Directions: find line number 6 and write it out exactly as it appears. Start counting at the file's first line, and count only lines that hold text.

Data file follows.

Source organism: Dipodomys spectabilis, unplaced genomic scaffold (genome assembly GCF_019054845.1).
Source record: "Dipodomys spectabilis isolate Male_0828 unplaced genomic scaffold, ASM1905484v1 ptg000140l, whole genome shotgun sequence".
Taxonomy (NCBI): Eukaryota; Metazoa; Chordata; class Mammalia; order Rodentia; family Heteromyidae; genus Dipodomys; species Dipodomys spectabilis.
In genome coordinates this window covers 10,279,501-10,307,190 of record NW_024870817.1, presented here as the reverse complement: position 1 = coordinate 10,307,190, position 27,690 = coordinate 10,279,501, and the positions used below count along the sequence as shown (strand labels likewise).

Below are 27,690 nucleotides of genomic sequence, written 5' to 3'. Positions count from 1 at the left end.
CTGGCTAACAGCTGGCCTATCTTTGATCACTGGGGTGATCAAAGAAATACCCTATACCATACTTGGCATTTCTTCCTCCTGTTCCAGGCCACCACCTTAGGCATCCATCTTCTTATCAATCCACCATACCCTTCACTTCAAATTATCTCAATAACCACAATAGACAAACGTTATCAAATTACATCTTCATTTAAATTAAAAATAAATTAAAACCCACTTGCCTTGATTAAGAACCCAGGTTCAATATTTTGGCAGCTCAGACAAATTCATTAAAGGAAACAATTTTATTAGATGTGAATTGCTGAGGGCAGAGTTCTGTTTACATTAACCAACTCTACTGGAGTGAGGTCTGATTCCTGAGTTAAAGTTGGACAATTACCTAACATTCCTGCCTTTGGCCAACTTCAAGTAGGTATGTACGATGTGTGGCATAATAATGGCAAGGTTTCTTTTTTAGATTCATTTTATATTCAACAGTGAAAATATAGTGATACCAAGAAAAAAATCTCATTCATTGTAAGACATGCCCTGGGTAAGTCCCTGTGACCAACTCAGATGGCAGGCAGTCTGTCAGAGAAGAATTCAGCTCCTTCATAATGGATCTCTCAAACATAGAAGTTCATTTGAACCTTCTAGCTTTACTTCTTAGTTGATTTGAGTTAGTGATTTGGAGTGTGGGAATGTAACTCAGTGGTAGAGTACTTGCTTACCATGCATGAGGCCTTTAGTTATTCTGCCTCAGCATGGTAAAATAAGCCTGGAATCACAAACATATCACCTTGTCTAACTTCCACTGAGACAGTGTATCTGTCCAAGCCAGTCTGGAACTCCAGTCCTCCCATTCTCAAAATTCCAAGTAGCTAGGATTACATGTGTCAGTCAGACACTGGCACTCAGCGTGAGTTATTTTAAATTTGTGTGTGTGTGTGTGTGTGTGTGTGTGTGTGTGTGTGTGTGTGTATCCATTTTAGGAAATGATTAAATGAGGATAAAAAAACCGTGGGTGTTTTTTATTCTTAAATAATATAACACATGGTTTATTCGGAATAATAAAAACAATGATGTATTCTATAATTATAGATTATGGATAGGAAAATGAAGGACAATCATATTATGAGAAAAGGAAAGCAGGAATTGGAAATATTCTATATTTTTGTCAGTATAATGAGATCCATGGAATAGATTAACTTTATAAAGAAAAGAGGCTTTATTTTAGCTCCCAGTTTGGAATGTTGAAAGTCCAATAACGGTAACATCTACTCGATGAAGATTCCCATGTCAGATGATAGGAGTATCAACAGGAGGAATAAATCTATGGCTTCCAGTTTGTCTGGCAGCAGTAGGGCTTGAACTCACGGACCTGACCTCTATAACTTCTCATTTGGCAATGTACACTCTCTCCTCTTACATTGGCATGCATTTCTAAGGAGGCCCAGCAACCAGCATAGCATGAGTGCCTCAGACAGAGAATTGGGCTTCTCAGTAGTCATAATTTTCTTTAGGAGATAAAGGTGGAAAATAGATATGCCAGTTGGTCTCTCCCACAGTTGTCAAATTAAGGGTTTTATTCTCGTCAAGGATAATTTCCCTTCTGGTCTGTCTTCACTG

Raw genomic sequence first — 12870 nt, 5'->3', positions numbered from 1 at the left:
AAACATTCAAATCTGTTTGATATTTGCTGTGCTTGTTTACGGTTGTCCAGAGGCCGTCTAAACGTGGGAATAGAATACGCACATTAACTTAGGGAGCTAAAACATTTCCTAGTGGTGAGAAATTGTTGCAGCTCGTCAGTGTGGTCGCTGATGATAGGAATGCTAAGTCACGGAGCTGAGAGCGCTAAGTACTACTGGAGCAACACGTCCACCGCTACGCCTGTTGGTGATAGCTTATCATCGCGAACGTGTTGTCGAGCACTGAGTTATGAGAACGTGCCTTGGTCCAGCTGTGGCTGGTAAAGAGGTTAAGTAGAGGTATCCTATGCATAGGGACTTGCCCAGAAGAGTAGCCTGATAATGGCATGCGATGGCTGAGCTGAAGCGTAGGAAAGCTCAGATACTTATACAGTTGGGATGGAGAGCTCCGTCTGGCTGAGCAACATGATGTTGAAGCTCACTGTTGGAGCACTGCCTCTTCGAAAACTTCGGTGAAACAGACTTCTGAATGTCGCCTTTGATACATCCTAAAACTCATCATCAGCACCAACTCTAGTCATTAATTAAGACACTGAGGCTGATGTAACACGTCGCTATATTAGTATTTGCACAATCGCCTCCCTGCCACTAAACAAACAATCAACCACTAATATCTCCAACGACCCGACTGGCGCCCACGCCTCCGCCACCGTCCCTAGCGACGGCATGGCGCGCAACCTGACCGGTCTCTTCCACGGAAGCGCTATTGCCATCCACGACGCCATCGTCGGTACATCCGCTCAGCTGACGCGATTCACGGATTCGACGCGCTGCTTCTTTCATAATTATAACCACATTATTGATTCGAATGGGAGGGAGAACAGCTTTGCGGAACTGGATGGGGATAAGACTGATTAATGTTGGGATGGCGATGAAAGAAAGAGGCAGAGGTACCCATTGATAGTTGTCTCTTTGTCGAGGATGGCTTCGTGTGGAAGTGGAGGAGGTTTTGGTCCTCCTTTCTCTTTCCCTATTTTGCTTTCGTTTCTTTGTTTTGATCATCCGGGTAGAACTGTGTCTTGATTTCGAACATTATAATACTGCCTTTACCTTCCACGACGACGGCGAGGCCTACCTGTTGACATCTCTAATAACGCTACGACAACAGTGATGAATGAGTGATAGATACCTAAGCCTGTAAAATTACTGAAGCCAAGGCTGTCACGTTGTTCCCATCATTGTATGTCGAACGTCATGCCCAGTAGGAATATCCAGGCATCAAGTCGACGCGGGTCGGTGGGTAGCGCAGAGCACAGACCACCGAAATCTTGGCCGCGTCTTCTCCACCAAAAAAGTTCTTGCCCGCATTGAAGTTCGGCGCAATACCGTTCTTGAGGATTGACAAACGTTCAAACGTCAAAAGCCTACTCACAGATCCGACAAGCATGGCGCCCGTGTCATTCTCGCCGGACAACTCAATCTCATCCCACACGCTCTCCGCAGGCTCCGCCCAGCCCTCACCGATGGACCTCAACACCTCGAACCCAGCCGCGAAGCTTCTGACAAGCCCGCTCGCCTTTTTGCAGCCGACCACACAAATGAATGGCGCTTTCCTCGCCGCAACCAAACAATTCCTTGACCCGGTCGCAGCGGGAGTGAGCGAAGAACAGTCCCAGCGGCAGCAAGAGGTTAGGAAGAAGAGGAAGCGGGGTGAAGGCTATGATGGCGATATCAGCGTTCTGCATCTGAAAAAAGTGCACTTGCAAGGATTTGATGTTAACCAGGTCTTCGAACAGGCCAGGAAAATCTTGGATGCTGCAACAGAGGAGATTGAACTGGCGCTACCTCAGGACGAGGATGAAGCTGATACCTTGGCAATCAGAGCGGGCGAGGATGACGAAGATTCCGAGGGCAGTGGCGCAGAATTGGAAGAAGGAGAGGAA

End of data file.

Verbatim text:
CTGGCTAACAGCTGGCCTATCTTTGATCACTGGGGTGATCAAAGAAATACCCTATACCATACTTGGCATTTCTTCCTCCTGTTCCAGGCCACCACCTTAGGCATCCATCTTCTTATCAATCCACCATACCCTTCACTTCAAATTATCTCAATAACCACAATAGACAAACGTTATCAAATTACATCTTCATTTAAATTAAAAATAAATTAAAACCCACTTGCCTTGATTAAGAACCCAGGTTCAATATTTTGGCAGCTCAGACAAATTCATTAAAGGAAACAATTTTATTAGATGTGAATTGCTGAGGGCAGAGTTCTGTTTACATTAACCAACTCTACTGGAGTGAGGTCTGATTCCTGAGTTAAAGTTGGACAATTACCTAACATTCCTGCCTTTGGCCAACTTCAAGTAGGTATGTACGATGTGTGGCATAATAATGGCAAGGTTTCTTTTTTAGATTCATTTTATATTCAACAGTGAAAATATAGTGATACCAAGAAAAAAATCTCATTCATTGTAAGACATGCCCTGGGTAAGTCCCTGTGACCAACTCAGATGGCAGGCAGTCTGTCAGAGAAGAATTCAGCTCCTTCATAATGGATCTCTCAAACATAGAAGTTCATTTGAACCTTCTAGCTTTACTTCTTAGTTGATTTGAGTTAGTGATTTGGAGTGTGGGAATGTAACTCAGTGGTAGAGTACTTGCTTACCATGCATGAGGCCTTTAGTTATTCTGCCTCAGCATGGTAAAATAAGCCTGGAATCACAAACATATCACCTTGTCTAACTTCCACTGAGACAGTGTATCTGTCCAAGCCAGTCTGGAACTCCAGTCCTCCCATTCTCAAAATTCCAAGTAGCTAGGATTACATGTGTCAGTCAGACACTGGCACTCAGCGTGAGTTATTTTAAATTTGTGTGTGTGTGTGTGTGTGTGTGTGTGTGTGTGTGTGTGTGTGTATCCATTTTAGGAAATGATTAAATGAGGATAAAAAAACCGTGGGTGTTTTTTATTCTTAAATAATATAACACATGGTTTATTCGGAATAATAAAAACAATGATGTATTCTATAATTATAGATTATGGATAGGAAAATGAAGGACAATCATATTATGAGAAAAGGAAAGCAGGAATTGGAAATATTCTATATTTTTGTCAGTATAATGAGATCCATGGAATAGATTAACTTTATAAAGAAAAGAGGCTTTATTTTAGCTCCCAGTTTGGAATGTTGAAAGTCCAATAACGGTAACATCTACTCGATGAAGATTCCCATGTCAGATGATAGGAGTATCAACAGGAGGAATAAATCTATGGCTTCCAGTTTGTCTGGCAGCAGTAGGGCTTGAACTCACGGACCTGACCTCTATAACTTCTCATTTGGCAATGTACACTCTCTCCTCTTACATTGGCATGCATTTCTAAGGAGGCCCAGCAACCAGCATAGCATGAGTGCCTCAGACAGAGAATTGGGCTTCTCAGTAGTCATAATTTTCTTTAGGAGATAAAGGTGGAAAATAGATATGCCAGTTGGTCTCTCCCACAGTTGTCAAATTAAGGGTTTTATTCTCGTCAAGGATAATTTCCCTTCTGGTCTGTCTTCACTG